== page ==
In many cases, in order to enter a profession, a government either sets licensing requirements, or empowers some other body to set such conditions. In many cases, this is generally approved of by the public: we like knowing that our doctors know what they are doing, and that our accountants are certified as competent. However, such rules apply to many other professions. In many states, if you wish to buy a casket to bury a deceased relative, you have to buy one from a funeral director, and to become a funeral director you have to get a licence. The awarding of licenses is typically controlled by commissions that are dominated by members of the funeral profession. Therefore, an industry is able to restrict free entry by competitors, enabling the incumbent members to set prices higher than in a free market. The same is true of flower arrangers, or hair cutters, or tour guides in many states. The industry in question will have licensing commissions, whose role is nominally to protect the public from fraud or incompetence, but which, in reality, merely serve to restrict entry and stifle competition.
Another example of this is taxi commissions. In most cities, if you wish to operate a taxi cab, you need a licence, often referred to as a "medallion." In most cities, the number of medallions available is limited. For example, in New York City, there are 13,000 taxi medallions available. Many people believe that this is far too few for a city the size of New York, and one of the effects is that a lot of unlicensed "gypsy" cabs operate, completely out of the view of the authorities, in violation of regulations.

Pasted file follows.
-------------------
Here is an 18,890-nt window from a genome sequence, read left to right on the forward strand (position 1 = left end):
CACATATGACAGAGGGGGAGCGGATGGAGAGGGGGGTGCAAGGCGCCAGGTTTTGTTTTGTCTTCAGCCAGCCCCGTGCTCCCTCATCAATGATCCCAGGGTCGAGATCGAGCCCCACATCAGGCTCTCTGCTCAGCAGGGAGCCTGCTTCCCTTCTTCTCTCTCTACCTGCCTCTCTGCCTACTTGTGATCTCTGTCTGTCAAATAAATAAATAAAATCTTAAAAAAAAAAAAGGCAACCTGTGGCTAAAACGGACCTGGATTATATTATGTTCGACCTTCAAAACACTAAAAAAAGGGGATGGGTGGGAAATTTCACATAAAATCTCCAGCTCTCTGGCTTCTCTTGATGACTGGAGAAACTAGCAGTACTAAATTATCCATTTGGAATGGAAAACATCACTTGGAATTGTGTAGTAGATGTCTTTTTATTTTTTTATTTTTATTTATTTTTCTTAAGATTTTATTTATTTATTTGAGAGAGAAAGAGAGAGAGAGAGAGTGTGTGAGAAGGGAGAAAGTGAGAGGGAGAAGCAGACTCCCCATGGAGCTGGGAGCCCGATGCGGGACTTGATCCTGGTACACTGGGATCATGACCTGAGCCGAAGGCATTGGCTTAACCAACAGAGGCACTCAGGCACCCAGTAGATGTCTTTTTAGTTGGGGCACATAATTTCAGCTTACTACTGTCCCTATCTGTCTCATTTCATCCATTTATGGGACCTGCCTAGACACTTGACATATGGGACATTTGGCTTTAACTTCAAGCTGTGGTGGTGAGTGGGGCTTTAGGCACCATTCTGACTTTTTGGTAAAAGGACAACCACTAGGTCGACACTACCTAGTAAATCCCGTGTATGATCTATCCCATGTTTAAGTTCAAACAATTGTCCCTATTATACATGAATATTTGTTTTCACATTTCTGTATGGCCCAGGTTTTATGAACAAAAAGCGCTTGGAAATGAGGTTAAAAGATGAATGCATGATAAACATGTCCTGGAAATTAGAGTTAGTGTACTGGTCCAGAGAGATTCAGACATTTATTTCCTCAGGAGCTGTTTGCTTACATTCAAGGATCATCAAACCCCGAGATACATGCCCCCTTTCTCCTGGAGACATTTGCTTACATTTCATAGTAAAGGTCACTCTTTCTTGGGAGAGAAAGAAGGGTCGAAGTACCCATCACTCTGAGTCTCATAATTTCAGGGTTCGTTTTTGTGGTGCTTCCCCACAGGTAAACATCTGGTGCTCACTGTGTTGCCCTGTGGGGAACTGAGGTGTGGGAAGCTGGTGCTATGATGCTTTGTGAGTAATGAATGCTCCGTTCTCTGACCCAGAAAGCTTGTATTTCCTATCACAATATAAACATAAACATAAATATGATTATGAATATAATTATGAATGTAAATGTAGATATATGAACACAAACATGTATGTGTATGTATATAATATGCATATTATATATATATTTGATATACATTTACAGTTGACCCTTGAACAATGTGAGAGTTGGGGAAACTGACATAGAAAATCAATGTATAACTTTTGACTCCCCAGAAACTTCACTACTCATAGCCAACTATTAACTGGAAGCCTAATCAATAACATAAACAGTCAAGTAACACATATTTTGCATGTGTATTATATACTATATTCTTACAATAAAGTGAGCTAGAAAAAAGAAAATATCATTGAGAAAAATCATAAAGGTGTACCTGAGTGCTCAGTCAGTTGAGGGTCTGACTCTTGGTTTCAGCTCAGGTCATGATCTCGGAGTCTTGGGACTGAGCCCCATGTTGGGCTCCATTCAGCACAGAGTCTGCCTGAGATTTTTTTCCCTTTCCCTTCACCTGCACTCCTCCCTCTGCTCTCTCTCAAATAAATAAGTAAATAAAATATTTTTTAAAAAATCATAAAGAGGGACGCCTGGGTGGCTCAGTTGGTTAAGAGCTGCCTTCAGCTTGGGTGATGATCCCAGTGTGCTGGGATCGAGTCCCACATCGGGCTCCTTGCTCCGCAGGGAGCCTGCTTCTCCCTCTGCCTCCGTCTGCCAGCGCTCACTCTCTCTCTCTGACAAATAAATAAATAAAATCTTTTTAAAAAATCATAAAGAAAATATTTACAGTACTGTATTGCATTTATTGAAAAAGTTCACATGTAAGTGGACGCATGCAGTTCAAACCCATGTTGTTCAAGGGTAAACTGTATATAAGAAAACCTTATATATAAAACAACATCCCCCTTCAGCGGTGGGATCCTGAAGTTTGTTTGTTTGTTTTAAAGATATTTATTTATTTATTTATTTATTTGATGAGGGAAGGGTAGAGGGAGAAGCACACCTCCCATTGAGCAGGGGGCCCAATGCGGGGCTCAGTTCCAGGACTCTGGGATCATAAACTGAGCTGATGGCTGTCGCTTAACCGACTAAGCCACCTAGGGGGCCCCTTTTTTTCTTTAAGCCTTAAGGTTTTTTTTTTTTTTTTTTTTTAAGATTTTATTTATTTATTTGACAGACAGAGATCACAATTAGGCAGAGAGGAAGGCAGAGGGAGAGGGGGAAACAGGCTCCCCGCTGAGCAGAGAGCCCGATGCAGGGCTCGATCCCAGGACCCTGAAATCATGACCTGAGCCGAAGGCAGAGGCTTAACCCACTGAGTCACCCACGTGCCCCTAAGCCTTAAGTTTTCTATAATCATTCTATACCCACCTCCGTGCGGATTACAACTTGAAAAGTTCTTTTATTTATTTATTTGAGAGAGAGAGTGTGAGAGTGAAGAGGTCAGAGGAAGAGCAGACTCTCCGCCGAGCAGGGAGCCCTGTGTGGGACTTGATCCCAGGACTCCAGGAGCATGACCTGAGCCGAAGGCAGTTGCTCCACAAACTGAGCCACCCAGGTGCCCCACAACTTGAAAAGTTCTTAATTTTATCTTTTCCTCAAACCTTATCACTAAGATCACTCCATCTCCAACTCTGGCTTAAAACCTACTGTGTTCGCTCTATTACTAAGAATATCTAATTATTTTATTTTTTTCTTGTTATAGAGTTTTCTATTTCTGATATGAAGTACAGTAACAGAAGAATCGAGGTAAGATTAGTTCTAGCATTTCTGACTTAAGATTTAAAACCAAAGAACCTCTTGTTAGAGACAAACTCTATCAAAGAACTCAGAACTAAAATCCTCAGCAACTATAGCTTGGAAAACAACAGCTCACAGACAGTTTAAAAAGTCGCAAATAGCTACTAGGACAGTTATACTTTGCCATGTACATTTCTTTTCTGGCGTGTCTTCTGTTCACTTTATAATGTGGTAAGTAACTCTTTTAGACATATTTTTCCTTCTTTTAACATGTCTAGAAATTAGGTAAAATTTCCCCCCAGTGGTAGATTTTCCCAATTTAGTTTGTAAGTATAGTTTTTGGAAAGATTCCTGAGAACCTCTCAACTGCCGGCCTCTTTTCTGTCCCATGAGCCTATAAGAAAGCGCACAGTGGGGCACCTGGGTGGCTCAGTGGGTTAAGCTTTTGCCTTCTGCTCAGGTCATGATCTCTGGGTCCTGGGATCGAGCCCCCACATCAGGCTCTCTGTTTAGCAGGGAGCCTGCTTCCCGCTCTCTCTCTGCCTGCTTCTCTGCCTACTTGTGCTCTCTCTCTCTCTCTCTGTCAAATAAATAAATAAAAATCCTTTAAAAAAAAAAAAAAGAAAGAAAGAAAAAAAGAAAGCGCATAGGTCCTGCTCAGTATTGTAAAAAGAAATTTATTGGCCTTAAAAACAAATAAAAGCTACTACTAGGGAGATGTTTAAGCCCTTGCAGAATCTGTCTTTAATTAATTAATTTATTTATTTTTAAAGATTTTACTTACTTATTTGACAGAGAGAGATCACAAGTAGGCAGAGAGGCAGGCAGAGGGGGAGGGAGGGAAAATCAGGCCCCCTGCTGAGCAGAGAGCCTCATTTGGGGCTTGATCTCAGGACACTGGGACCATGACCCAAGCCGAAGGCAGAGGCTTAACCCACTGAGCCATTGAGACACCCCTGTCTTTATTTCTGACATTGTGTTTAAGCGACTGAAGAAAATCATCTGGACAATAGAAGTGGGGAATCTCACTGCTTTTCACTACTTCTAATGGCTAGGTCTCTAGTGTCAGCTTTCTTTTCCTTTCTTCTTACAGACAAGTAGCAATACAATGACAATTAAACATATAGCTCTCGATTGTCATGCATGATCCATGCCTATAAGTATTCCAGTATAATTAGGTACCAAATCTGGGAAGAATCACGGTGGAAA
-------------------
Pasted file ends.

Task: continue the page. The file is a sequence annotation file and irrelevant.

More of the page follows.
A patent is a government license to have a monopoly for a certain length of time in a certain good. Patents raise the price of a good, but are felt necessary to promote invention and technological progress.
The above paragraphs refer to methods by which government erects barriers to entry. Below are some other methods that can be employed by firms, that are of various levels of legality. In many cases, these behaviors will be challenged by governments, but it is not always easy to observe and verify that such actions are taking place, and, if they are, whether they cross the line from "aggressive business behavior" to "illegality."
High Fixed Cost versus Small Margins
In many industries, you have to spend a lot of time and money before you are able to sell anything. The longer into the future the potential profits are, the more uncertain the return, and the more uncertainty, the greater profit required. Many such industries fall into the category of "natural monopoly," which will be addressed in the next section.
This is connected to the above point: a firm that is established has often recovered its capital costs (its buildings and machines are paid for). This means that it can lower its price, and it will not be harmed as much as a competitor with high capital costs. So a predatory pricer will lower his price to drive his competitors out of business. In reality, this does not happen often, and economists believe that it generally does not work. But sometimes the threat of predatory pricing is enough to stop a competitor from entering a market.
Excess Production Capacity
This is also related to the above point: an existing monopolist will usually keep some spare production capacity. If a new firm enters, the old firm will increase production, thus driving down the price and making it less profitable for both firms. This is tied in with the idea of economies of scale.
Also called “tying,” this means selling several items as a package. Perhaps the best example was Microsoft adding an Internet browser for free to their operating system. This destroyed the previous market leader, Netscape, who used to sell their browser software.
As mentioned in the monopolistic competition section, every firm would like to have a monopoly, and the legal way to get this is through product differentiation from advertising. If you develop a valuable brand, it is difficult for people to compete – imagine launching a new drink to compete against Coca-Cola.